2. I think it is great that wine making is so wide spread. Why, we even know how to make wine in Iowa. It goes well with pork, beef, sweet corn, and apple pie.

    We visit an establishment in Iowa City Called John’s Grocery.
    It is the last family owned grocery in the city. They offer a very extensive number of fine wines from all over the world. We will ask them to put together a case of wines from a region, by type, etc, and keep it under $xx.xx if possible. It’s a fun way to try some you might not pick yourself.

    Thanks, Frank. I raise my glass to you.


  3. It’s sometimes hard to believe the way wineries have proliferated in such a short period of time. Santa Barbara County and the Central Coast all the way to Paso Robles, as you well know, is relative new to viticulture, and yet they are tremendously popular with very good wine. Now we watch to see what climate change is going to do…there may some new varietals that come about, but we’ll see how adaptable the industry can be! Interesting all the way through, Frank.


    • Debra,
      As you well know, the growth in the California wine industry is amazing. I was recently telling my wife that we still have to visit Amador, Mendicino, and Sonoma Coast. Meanwhile, great point about climate change!!!


    • Spiced,
      Italians had a big roll in US wines, especially in California. Besides, they kept making wine during Prohibition. I’m not surprised that not many US wines are in Australia. Then again, you have plenty of your own that are very good!


  4. Temperance never had a chance.
    I’ve seen the CA wine country – hear the ones in the East are the trendiest trips now.
    So hard to believe the vineyards in central Texas when they first started – but they are blossoming now – more surprising are the ones appearing around here – on the Gulf Coast.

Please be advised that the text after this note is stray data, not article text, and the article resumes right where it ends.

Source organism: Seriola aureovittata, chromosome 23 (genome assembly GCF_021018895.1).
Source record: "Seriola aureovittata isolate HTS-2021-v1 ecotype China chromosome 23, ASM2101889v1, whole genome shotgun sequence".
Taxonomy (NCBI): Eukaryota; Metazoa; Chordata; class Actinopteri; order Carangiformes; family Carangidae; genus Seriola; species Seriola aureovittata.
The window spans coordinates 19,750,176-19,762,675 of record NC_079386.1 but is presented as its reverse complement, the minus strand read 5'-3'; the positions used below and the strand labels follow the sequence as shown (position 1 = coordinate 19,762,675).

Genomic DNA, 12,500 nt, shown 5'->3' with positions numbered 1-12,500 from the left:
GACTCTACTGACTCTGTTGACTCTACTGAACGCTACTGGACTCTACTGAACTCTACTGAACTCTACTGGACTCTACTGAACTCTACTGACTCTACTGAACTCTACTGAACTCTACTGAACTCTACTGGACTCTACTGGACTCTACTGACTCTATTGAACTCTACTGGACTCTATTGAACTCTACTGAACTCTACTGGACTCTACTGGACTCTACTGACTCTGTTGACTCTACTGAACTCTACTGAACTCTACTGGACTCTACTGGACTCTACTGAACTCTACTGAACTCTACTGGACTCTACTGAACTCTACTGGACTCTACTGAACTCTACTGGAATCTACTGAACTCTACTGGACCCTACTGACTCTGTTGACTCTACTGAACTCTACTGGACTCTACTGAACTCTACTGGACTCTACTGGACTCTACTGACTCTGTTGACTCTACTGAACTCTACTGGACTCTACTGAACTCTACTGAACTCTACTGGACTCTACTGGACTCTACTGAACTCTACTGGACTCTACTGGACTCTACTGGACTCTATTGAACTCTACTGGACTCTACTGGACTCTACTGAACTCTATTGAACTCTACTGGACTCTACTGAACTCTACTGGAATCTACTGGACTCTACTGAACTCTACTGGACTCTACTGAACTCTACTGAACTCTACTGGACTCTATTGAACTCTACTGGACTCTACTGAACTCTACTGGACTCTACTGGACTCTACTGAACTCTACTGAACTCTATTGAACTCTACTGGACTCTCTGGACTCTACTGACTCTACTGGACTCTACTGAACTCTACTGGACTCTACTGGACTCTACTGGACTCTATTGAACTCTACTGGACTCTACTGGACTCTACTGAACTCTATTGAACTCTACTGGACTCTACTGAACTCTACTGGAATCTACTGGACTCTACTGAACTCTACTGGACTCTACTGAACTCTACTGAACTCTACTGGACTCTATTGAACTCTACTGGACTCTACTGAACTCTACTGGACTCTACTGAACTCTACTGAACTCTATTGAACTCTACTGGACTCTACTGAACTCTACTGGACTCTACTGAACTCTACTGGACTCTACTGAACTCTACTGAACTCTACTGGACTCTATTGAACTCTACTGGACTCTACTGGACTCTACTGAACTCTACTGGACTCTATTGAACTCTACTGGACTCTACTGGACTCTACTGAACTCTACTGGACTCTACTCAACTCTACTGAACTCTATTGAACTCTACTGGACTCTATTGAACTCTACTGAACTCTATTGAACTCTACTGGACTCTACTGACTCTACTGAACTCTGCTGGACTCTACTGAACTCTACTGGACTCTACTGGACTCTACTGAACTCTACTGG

Temperance so never had a chance
    Nice wander through the history


    • Mouse,
      Amazing how the industry has grown substantially in the last 30 years! … and in many locations as you note! … If memory serves me correctly, don’t you have a family member in the wine biz?


    • Sylvia,
      Well … if you return to Florida this year, then is the time to dive into the vastness of California wine. When the time comes, remind me and I’ll gladly pass along some recommendations.


    • Kay,
      Yep … some as few that can be counted on one hand. In one of the comments above I supplied an old list by states. Having wineries is one thing, but good wine is another, and very good wine is another challenging step.


  5. Pingback: On Rejuvenating Wine in America: Abridged | A Frank Angle

Comment with respect.

Fill in your details below or click an icon to log in:

WordPress.com Logo

You are commenting using your WordPress.com account. Log Out /  Change )

Google photo

You are commenting using your Google account. Log Out /  Change )

Twitter picture

You are commenting using your Twitter account. Log Out /  Change )

Facebook photo

You are commenting using your Facebook account. Log Out /  Change )

Connecting to %s

This site uses Akismet to reduce spam. Learn how your comment data is processed.